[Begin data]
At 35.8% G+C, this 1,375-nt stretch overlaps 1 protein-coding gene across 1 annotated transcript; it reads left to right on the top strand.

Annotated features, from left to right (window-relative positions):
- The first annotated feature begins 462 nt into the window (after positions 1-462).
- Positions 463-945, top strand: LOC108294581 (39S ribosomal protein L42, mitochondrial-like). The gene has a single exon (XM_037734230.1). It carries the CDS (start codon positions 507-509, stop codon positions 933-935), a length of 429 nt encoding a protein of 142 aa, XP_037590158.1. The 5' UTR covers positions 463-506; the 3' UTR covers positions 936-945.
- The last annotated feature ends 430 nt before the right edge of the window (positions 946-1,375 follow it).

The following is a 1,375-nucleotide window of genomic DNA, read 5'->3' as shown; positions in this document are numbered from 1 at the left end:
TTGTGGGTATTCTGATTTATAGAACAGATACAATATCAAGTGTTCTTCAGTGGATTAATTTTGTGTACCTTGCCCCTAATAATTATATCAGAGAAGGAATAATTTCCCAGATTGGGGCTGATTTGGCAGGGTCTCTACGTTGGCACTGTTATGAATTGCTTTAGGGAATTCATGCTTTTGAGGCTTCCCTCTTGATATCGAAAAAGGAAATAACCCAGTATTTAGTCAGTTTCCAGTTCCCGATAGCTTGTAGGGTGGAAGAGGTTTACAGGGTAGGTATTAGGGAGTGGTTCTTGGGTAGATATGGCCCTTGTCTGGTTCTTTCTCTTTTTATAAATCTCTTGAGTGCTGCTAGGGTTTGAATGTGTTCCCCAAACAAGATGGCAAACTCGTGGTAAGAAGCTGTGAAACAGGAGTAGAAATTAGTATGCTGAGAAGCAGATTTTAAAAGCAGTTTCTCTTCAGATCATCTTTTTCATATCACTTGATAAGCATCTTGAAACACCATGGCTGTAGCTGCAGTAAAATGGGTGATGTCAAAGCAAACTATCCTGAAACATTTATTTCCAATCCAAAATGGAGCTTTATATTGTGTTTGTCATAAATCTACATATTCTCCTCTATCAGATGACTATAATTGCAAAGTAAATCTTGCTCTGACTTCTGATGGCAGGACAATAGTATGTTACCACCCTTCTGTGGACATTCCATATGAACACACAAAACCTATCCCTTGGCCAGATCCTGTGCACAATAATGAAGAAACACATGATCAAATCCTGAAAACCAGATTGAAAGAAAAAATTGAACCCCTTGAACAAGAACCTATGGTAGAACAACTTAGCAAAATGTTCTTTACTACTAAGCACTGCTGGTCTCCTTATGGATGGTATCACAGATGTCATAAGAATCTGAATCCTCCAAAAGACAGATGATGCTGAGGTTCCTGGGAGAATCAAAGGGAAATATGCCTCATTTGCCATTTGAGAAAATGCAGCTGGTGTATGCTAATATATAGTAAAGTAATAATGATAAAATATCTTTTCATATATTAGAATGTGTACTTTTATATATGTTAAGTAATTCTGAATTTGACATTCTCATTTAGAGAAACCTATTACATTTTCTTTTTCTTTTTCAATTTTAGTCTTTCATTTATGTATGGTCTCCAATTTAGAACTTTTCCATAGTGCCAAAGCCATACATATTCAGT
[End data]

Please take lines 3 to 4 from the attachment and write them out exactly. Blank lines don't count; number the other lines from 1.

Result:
- The first annotated feature begins 462 nt into the window (after positions 1-462).
- Positions 463-945, top strand: LOC108294581 (39S ribosomal protein L42, mitochondrial-like). The gene has a single exon (XM_037734230.1). It carries the CDS (start codon positions 507-509, stop codon positions 933-935), a length of 429 nt encoding a protein of 142 aa, XP_037590158.1. The 5' UTR covers positions 463-506; the 3' UTR covers positions 936-945.